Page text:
Encrypt laptop drives and create project-specific secure volumes for storing API keys and configs
Securely back up your Gmail and Google Calendar data
Setup servers with daemonized processes, remote monitoring, firewalls, email notifications, &c.
Maintain your dotfiles in Git to quickly setup new machines with your handy keybindings
You’re a professional developer, so you totally already have backups. Duh!
So if I asked to buy your laptop directly out of your hands right now, how much would you demand? $3000? $10,000? $50,000?
The reality is, while your source code might be backed up in Git, you have a ton of valuable stuff that isn’t backed up: Things like API credentials, SSH keys, iOS signing certificates, and a decade of editor customizations.
Why risk of losing a week (or more!) of billable hours recovering from a stolen laptop or crashed server?
Look, I’m a developer too, and I know why you haven’t taken care of this already—it’s because software sucks. Software is complicated, fragile, and inconsistent.
You haven’t taken care of backups because you know it’ll go something like this:
- First you’ll pick one out of the dozens of open source projects that claim to solve your problem…
- then you’ll need to compile a new version of Ruby…
- then you’ll have to add some nonsense to your
- and then by hour three you’ll have to get real close to a large Tibetian yak.
And that’s just for data backups—once you start digging into password management, setting up HTTPS, securing virtual private servers, and git repository management, you can kiss your weekends goodbye.
You could figure all this out yourself, but that’s a distraction: It’s time better spent getting paid by clients, leveling up your unique professional skills, or going outside hiking with your dog.
Besides, if you haven’t taken care of this yet, what are the chances you’re going to take care of it in the next month?
The DevOp lets you skip that nonsense and take care of everything right now. Each guide takes 20 minutes or less to complete, and you can run through ‘em in any order.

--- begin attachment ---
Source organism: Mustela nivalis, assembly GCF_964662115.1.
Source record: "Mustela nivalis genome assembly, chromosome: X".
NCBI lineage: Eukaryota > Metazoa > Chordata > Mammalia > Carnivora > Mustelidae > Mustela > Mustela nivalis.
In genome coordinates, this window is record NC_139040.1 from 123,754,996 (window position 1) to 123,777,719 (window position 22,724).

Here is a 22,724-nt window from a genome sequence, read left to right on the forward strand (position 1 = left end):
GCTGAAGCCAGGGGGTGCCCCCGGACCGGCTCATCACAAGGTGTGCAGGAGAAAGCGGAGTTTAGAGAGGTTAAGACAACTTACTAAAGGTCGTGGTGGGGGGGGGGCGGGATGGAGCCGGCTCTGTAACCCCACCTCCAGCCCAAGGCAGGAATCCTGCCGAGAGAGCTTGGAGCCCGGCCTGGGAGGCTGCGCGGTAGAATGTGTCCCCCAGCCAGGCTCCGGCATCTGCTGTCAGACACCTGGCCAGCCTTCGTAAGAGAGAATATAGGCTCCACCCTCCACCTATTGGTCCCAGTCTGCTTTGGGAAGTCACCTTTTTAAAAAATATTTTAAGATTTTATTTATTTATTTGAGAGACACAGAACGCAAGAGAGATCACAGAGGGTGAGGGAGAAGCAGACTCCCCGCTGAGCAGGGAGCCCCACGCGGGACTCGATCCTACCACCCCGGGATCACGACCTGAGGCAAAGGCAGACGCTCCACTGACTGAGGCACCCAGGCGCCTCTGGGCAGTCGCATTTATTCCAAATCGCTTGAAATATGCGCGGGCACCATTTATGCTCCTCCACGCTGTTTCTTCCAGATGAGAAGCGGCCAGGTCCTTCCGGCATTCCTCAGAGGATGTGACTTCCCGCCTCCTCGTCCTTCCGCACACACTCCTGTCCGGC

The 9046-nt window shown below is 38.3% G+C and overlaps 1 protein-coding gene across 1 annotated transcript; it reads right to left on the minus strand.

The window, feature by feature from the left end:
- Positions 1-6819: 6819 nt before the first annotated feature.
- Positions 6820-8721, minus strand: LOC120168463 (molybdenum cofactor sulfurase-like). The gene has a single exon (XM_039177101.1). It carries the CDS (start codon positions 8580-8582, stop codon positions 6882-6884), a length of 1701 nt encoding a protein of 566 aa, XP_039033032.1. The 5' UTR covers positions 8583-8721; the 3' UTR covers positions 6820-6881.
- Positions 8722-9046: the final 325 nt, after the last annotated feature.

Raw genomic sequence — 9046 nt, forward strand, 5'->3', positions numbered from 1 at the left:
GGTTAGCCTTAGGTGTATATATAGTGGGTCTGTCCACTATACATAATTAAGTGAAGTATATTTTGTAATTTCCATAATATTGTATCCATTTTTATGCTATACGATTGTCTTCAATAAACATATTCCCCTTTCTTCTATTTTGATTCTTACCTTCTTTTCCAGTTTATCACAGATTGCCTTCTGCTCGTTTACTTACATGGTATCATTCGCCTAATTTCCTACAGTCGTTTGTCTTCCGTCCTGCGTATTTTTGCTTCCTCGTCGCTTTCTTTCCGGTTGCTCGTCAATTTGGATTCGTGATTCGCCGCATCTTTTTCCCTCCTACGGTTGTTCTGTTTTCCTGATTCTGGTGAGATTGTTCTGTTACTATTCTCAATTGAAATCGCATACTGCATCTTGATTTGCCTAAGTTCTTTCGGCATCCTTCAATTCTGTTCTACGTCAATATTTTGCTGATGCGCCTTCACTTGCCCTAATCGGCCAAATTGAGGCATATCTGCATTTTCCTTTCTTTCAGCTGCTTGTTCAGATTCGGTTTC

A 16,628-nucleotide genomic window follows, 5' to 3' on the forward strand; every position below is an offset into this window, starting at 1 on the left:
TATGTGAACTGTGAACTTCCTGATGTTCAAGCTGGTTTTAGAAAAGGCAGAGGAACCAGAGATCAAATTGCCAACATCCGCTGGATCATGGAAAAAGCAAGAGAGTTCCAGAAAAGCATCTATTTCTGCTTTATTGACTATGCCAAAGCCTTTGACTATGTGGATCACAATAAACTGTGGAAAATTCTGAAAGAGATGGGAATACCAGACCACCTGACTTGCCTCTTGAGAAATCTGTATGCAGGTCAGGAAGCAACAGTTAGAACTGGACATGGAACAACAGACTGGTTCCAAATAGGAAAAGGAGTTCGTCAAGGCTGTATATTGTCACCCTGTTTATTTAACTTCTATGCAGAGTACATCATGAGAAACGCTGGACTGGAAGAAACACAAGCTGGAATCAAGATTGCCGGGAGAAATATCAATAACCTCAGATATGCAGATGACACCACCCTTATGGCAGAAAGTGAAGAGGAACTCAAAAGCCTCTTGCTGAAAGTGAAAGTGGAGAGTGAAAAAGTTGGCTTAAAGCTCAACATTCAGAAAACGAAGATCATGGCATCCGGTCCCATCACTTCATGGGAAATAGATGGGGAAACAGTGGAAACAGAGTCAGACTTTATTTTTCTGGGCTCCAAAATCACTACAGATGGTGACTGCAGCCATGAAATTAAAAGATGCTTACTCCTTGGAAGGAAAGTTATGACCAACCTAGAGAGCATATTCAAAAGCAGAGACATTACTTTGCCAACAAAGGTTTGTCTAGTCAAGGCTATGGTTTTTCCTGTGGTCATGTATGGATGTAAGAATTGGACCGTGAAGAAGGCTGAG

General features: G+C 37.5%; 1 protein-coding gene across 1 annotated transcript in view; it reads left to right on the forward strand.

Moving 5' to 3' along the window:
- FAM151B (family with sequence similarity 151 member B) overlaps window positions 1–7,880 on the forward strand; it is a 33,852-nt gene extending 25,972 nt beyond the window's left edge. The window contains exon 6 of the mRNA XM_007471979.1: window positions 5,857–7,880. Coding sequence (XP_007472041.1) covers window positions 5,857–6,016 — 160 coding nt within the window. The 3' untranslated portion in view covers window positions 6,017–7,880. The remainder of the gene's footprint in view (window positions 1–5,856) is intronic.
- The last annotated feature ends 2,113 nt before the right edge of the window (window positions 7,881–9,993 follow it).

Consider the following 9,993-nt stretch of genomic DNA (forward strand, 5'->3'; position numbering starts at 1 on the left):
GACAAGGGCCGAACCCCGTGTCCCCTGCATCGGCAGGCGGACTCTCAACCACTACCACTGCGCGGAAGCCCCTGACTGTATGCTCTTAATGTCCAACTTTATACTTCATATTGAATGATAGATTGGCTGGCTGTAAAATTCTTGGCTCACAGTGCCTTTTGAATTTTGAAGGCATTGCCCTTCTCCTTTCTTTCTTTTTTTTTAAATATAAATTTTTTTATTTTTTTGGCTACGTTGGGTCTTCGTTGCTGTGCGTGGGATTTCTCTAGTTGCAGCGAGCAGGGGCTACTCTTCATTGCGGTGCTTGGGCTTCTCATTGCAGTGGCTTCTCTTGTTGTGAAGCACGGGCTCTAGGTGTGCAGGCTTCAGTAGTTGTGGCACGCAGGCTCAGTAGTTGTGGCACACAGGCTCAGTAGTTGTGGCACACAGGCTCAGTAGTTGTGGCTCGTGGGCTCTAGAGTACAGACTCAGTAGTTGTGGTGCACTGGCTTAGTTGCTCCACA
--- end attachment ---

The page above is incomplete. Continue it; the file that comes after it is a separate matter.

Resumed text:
However, it’s not for everyone:
./configure && make && make install
I’m going to be honest with you—I didn’t write the DevOp for you, I wrote it for my team.
My consulting firm specializes in bespoke tooling and custom visualizations in the energy industry, and I’ll be damned if any of us waste our time losing files, resetting passwords, or fumbling to reboot servers—we have better, more profitable, things to do.
That’s why the DevOp guides are straight to the point—and not just now, but forever: My team keeps the DevOp guides up-to-date because we’re using them all the time.
All DevOp guides target the following platforms:
We test all automated scripts and tooling against these platforms, because these are what we use. If you use other platforms, we assume it’s because you know what you’re doing (most of our guides will probably work fine, but don’t ask us for help compiling programs on your screamin’ DEC Alpha).
If you have any questions or concerns before buying, just send us an email.
The DevOp is 100% guaranteed. The refund policy is simple: if you buy the DevOp and feel like it was misrepresented, then just send us an email within 60 days asking for a refund. We’ll refund your money immediately, no B.S.
“By the way, this stuff is awesome. I love it.” — Alexis Gallagher
“A great idea.” — Ryan Singer, 37signals
“I think it’s an amazing resource and I am sure that, as more content is added, I am going to keep on finding valuable insights (especially around using ********, that was key for me).” — Bruno Mattarollo, Co-Founder and CTO at WaysAct
“More than worth the money.” — John P. Toohey
“During the last couple of year I have gotten great value from thedevop.com. It has saved me lots of hours and made me look good while doing so ;-)” — Andreas Kirkerud
|Gmail / calendar backups
|Encrypted remote backups
|Amazon Web Services
|EC2 pair programming
The DevOp is written by Kevin Lynagh; I’m a developer specializing in data visualization and Clojure. I’ve spoken at more than a dozen developer conferences around the world. I think open source is rad, and much of my work is on Github.
Yep; for the ramen startup or small agency with a benevolent “help our employees avoid bad computer mojo” policy, a shared DevOp plan can be purchased for $499/year for up to 20 employees. Please contact us if you want a larger plan.
That’s not a question! Please shoot an email to email@example.com and we’ll get you squared away.
Nope; all of the modules are written in plain ‘ol HTML. All software (both custom DevOp scripts and the exact, tested versions of open source libraries) are distributed as tarballs on a per-module basis.